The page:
|Rediff India Abroad Home | All the sections|
The Rediff Special/Lindsay Pereira
December 07, 2005
It begins with Mrs Khwaja, a one-time poetess who has long exchanged her metaphors for a life of cooking. A woman silenced by 'the hum of air-conditioned rooms and twenty-four-hour TV.' From her voice, we move to that of her husband, Mr Khwaja, a man who knows the poetry no longer exists. Their son Ubaid spends hours online, chatting with strangers, looking for a place to belong. Their daughter Minaz has other demons to fight. She's pregnant, and grappling with the idea of an abortion.
Through these eyes, and with these thoughts, we take our first, hesitant steps into Altaf Tyrewala's Mumbai.
It is a journey that comes via his debut novel, No God in Sight, the first pages of which plunge you into what feels like a strange place. Our focus shifts constantly, forcibly, from Minaz to her abortionist, from him to his father who works at a shoe store, from there to the store's owner who wants to leave India forever. "Let them have it," he says, "let them have what they have killed clergymen for, razed mosques for, driven out fellow Indians for... Let them have their Hindustan for Hindus."
And that's when you realise it isn't a strange place at all. It's home. What we've all grown up with. Home turned inside out.
Tyrewala is more than equipped to try and map out the consciousness of the city. He was born in January 1977 at Byculla's Masina Hospital, schooled at St Mary's in Mazagaon, and studied commerce at HR College for three years before moving to New York in 1995 for a bachelor's in business administration.
"I hardly had any interest in books before I went abroad," he tells me, by e-mail. "In NYC, homesickness turned me into a reader, especially of fiction from the subcontinent. Over the years, I became convinced, unfortunately, that I could 'do India' better than the Rushdies and Roys. I returned to Mumbai in 1999 and tinkered around as an instructional writer for a few years before taking the plunge into full-time writing."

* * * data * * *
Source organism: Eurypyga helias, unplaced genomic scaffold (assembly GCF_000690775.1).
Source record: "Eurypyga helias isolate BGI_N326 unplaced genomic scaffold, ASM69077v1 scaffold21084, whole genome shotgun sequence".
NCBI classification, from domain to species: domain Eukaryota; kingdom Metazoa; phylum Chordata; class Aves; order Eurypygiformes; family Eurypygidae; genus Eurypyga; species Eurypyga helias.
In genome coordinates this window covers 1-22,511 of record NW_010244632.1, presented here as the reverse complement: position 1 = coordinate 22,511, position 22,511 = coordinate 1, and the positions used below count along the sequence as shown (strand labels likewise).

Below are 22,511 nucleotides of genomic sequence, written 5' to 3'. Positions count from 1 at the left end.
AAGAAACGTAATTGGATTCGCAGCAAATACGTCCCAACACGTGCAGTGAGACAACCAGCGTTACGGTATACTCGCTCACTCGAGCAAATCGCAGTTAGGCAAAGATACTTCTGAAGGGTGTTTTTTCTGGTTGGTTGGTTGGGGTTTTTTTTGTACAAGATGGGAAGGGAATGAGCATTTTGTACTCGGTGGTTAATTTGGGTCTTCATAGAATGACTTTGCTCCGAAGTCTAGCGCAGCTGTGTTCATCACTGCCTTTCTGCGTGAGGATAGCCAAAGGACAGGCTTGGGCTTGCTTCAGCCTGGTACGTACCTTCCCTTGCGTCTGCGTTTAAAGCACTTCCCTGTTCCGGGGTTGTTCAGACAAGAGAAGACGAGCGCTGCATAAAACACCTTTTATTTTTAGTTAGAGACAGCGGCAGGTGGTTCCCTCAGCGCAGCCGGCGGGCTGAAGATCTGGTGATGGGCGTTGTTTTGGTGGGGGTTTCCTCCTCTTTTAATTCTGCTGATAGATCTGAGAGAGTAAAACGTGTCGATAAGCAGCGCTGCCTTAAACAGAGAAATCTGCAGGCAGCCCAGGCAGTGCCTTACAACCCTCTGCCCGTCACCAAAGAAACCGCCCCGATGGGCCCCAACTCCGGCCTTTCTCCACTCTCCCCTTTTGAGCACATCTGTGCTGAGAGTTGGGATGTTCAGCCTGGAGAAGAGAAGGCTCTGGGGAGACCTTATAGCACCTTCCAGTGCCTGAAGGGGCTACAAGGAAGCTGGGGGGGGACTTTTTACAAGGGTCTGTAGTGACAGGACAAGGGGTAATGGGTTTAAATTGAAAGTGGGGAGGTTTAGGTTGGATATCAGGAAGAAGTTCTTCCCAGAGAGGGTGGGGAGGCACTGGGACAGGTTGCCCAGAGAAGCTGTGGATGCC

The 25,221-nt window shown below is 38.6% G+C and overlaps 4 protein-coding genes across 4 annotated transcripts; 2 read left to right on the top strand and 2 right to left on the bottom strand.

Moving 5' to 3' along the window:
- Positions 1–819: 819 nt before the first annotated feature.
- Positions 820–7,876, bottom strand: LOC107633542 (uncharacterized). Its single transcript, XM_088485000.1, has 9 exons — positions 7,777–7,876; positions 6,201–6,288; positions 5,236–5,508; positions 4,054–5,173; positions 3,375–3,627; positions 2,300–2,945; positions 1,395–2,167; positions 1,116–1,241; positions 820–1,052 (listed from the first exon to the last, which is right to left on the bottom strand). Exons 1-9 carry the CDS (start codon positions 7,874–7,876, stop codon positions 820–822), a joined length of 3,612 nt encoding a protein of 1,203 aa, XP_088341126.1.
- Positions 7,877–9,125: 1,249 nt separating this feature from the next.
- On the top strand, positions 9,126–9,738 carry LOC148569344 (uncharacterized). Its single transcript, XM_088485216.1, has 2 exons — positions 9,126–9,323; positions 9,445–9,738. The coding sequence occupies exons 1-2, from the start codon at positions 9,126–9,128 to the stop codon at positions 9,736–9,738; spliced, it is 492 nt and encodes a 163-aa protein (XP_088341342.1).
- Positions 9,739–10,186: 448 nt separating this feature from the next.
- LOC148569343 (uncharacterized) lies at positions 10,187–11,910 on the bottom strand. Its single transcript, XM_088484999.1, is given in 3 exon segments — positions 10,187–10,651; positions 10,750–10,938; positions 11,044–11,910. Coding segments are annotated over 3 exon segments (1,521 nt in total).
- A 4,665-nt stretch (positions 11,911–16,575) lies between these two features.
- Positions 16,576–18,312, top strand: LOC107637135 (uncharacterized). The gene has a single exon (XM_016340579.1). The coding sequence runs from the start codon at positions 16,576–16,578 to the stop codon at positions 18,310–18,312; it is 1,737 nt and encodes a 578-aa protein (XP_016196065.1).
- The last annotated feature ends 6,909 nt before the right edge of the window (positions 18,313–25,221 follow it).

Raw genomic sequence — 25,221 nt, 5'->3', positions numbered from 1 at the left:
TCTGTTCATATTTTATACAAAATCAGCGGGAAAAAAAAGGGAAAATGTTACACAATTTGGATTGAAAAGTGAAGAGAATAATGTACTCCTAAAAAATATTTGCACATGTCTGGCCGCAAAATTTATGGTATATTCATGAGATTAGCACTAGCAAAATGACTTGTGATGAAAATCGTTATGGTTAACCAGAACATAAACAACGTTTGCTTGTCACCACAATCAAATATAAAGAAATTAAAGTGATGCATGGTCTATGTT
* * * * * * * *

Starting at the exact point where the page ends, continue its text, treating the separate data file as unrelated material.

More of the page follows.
It is a crisp, no-nonsense plunge.
The novel moves from one first-person account to the next, incorporating monologues, headlines, anecdotes, vignettes. The book's sleeve describes the cast of characters as unusual but, to be honest, they aren't. They are the kind of people you could meet on a walk down any street in Mumbai, were you to look carefully, and this is what gives the novel its honesty.
There's the impotent Babua, who turns rabid fanatic in order to hide his impotence. What I like is the way Tyrewala changes these stories into powerful allegories. The impotence here moves far beyond the realm of the sexual. There's Suleiman, the Muslim villager forced to leave when he realises he has suddenly been turned into an outsider. There's Nawaz, a no-good lout who pretends to be a teacher of Urdu poetry. There's his student Abhay, who desperately wants to soak up some culture in order to impress his girlfriend back in the US. There's Sohail Tambawala, shot dead after being mistaken for a terrorist.
The list is long, each voice more interesting than the last. What emerges, layer by layer, is a picture of the larger forces at work in a major city. Forces that demand submission, and get it no matter what the cost.